The Bureau of Animal Protection has a new director, selected from a pool of candidates that included two animal rights attorneys and a wolf introduction and “humane food choice proponent.”

The final choice to lead the bureau, announced this week by Colorado Commissioner of Agriculture Kate Greenberg, is Rebecca (Becky) Niemiec (pronounced “Knee-Mick”) an assistant professor in the human dimensions of Natural Resources Department at Colorado State University and the director of the Conservation Action Lab.

The BAP’s published mission reads, “The protection of companion animals and livestock is a matter of statewide concern. Therefore, it is the mission of the Bureau of Animal Protection to administer and enforce the provisions of the Animal Protection Act to prevent the neglect, mistreatment or abuse of animals in Colorado.”

The BAP falls under the umbrella of the Colorado Department of Agriculture, but open records requests by The Fence Post indicate Gov. Jared Polis had a strong influence in the final selection.

Deputy Ag Commissioner Steve Silverman and his selection panel put forward four applicants to move forward in the interview process as finalists. Those included a Colorado county animal control supervisor with BAP experience, a specialist in animal cruelty investigations and prosecutions with a metro district attorney’s office, a state director for the Humane Society of the United States, and a senior executive of Mercy for Animals.

Despite Silverman’s panel’s recommendation, on Jan. 25, Polis put forward three picks — none of whom appeared on the deputy commissioner’s short list.

In addition to Niemiec, Polis’ final picks also included John Hopkinson, who is currently employed by Los Angeles-based Animal Equity and was previously employed by the Oregon Humane Society. In his current post, he works “for an international animal protection organization focused on farmed animals” and said he is “very knowledgeable about common practices and agency oversight in the animal agriculture industry.” As part of a panel on investigating livestock crimes at the Animal Law Conference, he presented “Pasture to Prosecution: Using the Power of Animal Cruelty Laws to Protect Farmed Animals.”

The governor’s third pick was Douglas Donneson, a former zookeeper turned entertainment attorney. He interned at Animal Outlook, where he said he filed a class action lawsuit against dairy producers.


On Jan. 27, an offer was made to Niemiec to the tune of $120,000. The original job posting advertised the salary range top end of $74,400 annually.

The selection committee making the final decision was Greenberg, deputy commissioner of operations Hollis Glenn and Polis.

In the press release announcing her hire, Niemiec said animal welfare will always be a complex issue that brings a wide range of passion and concerns.

“I look forward to exploring how the BAP Program can use education and outreach as our primary tool to take a proactive approach to prevent animal abuse, rather than a reactive approach once that abuse has occurred,” Niemiec said. “My goal is to support the majority of Colorado ranchers and pet owners who love and care for their animals while addressing those rare instances in which animal abuse and neglect require an appropriate response to ensure the health and safety of the animals are met.”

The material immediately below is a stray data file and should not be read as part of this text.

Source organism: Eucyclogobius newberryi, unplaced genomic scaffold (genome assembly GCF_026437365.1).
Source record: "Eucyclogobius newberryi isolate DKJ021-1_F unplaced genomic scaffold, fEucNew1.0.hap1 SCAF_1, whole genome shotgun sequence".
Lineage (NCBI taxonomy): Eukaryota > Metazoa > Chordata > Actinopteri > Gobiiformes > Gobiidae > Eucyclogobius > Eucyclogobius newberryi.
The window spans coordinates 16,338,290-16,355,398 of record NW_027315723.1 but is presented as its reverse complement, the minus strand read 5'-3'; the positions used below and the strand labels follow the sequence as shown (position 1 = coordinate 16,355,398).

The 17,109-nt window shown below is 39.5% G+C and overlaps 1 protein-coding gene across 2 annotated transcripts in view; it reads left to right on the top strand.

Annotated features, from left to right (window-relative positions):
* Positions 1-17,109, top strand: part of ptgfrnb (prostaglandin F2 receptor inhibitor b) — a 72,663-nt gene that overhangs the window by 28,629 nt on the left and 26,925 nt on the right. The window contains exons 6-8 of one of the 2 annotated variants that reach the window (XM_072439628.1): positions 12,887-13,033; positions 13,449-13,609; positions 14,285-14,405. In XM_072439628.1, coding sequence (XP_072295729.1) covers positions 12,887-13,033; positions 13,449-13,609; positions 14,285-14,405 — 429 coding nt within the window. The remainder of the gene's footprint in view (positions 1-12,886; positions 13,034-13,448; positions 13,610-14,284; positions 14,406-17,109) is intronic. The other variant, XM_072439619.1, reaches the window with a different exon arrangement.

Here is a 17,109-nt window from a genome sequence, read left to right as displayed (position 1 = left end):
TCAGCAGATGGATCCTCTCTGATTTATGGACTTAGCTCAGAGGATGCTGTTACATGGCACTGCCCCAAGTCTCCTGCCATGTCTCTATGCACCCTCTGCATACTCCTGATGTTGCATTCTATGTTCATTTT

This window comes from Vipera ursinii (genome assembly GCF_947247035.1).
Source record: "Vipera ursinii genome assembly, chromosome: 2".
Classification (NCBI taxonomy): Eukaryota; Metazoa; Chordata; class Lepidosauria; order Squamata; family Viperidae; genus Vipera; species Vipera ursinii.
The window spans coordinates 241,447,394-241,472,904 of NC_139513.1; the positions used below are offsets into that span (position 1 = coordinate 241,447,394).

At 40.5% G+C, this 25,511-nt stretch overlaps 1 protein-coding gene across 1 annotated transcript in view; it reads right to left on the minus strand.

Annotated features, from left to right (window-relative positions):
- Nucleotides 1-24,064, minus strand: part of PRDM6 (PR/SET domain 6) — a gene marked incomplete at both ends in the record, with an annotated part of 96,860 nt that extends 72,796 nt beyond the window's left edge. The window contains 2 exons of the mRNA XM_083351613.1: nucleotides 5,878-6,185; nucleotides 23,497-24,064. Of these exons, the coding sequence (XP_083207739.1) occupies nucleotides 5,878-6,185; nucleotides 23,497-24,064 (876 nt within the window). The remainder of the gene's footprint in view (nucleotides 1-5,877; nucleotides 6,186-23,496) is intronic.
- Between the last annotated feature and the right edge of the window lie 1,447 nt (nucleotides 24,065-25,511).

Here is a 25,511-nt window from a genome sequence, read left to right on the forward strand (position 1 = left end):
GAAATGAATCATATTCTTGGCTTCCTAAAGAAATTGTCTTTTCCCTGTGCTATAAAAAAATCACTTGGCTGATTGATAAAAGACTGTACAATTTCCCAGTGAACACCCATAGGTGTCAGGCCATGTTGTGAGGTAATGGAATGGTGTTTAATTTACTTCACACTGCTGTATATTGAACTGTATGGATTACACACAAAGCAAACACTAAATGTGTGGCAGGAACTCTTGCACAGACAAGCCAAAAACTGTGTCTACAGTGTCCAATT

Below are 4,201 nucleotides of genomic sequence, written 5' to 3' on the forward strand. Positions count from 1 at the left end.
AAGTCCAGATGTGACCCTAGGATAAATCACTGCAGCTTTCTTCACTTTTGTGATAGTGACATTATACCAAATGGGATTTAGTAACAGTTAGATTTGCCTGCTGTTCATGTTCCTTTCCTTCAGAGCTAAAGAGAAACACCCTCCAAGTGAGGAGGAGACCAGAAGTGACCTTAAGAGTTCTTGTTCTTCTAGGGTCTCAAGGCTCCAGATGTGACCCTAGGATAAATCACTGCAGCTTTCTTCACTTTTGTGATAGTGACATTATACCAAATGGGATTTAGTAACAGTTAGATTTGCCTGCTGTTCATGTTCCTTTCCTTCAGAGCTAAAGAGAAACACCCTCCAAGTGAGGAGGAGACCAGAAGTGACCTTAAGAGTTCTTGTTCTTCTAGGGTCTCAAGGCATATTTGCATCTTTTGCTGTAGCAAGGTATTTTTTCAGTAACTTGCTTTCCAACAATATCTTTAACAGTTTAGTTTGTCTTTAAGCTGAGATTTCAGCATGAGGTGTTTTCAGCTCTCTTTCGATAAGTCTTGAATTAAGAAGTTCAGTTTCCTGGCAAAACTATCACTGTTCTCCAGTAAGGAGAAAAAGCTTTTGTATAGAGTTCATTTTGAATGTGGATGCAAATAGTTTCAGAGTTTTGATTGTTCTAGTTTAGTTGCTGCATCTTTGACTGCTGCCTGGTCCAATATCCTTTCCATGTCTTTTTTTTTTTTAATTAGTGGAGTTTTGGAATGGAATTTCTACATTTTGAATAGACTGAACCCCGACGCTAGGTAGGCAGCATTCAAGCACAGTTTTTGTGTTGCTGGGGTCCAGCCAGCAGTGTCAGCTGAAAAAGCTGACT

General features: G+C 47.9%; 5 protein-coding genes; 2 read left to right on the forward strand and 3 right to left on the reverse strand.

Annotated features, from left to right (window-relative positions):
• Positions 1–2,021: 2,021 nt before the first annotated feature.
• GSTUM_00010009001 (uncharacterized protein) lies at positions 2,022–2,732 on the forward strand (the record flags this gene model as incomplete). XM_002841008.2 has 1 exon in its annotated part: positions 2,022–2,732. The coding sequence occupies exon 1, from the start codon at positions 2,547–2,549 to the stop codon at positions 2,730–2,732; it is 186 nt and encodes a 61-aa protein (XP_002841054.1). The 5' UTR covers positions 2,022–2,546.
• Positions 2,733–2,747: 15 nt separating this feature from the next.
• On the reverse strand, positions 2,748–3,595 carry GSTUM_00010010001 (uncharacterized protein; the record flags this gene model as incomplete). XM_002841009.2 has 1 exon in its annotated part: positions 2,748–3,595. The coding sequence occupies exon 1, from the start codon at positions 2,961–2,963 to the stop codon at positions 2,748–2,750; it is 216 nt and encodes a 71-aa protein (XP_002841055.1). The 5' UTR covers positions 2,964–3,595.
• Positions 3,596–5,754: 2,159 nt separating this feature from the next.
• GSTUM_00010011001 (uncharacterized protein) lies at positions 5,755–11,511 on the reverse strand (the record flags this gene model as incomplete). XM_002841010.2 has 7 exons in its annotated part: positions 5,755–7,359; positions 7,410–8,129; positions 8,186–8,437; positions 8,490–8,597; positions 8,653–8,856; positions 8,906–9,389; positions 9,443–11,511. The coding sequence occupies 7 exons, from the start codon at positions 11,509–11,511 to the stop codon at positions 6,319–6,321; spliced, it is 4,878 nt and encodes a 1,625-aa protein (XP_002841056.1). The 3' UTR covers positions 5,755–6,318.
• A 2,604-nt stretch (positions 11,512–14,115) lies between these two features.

Niemiec conducted a study that advocated for the introduction of wolves to Colorado, and is currently leading a half million-dollar National Science Foundation grant in partnership with the City of Boulder and Mercy for Animals focused on promoting plant-based food choices. Mercy for Animals seeks to “construct a compassionate food system by reducing suffering and ending the exploitation of animals for food.”

According to their website, “Mercy For Animals’ mission is to construct a compassionate food system that is not just kind to animals but essential for the future of our planet and all who share it. Our vision of a world where animals are respected, protected, and free drives the work we do every day.”

Their stated methods of accomplishing this include undercover investigations, involvement in government policy and public affairs, corporate engagement, growing the market of plant-based foods, and keeping farmed animals in the headlines worldwide.


Terry Fankhauser, executive vice president of the Colorado Cattlemen’s Association, said of the three finalists suggested by Polis, Niemiec is probably the least objectionable. He says he is more concerned about this hire than even Polis’s appointment of Ellen Kessler to the State Board of Veterinary Medicine. Kessler is an outspoken animal rights and vegan activist who recently resigned after she publicly called ranchers “lazy and nasty.” There was no indication Polis called for her resignation.

“The message being sent by the governor is agriculture being a mortal enemy of the Department of Agriculture and the state,” Fankhauser said. “That message is being heard loud and clear. We are under attack.”

Colorado’s ag industry is also closely watching the nationwide search for a new deputy commissioner of agriculture to replace Silverman, who is leaving the department. Fankhauser said the major agriculture groups have not had a seat at the table as decisions for that post are made.

Kenny Rogers, a cattle producer and president-elect of the Colorado Livestock Association said the CDA and the governor’s office has ignored the input of the state’s long-standing agriculture groups.

“I never imagined it would be this bad,” he said. “They’re taking actions that have dire consequences for the state’s agriculture producers, and I believe they’re fully aware of those consequences.”


Niemiec is currently an assistant professor in the human dimensions of Natural Resources Department at Colorado State University. According to her application for the top job at the BAP, she is the co-director of the Center for Human Carnivore Coexistence and the director of the Conservation Action through Behavioral Science Lab. Among her connections, she lists Mercy for Animals, the City of Boulder, Colorado Parks and Wildlife and Defenders of Wildlife.

Prior to the Colorado vote on wolf introduction, Niemiec’s social survey through her role at the Center for Human Carnivore Coexistence was widely used. The findings of the survey used by wolf proponents stated that public attitudes towards wolves and wolf reintroduction are generally positive in the U.S., including Colorado. Online and mail surveys conducted over the last few decades have found consistent support for wolf reintroduction among a majority of Colorado residents on the Eastern Plains, Front Range and Western Slope, according to the survey. The findings showed that 84 percent of residents would vote for wolf introduction, though the Colorado bill passed with 51 percent of the vote.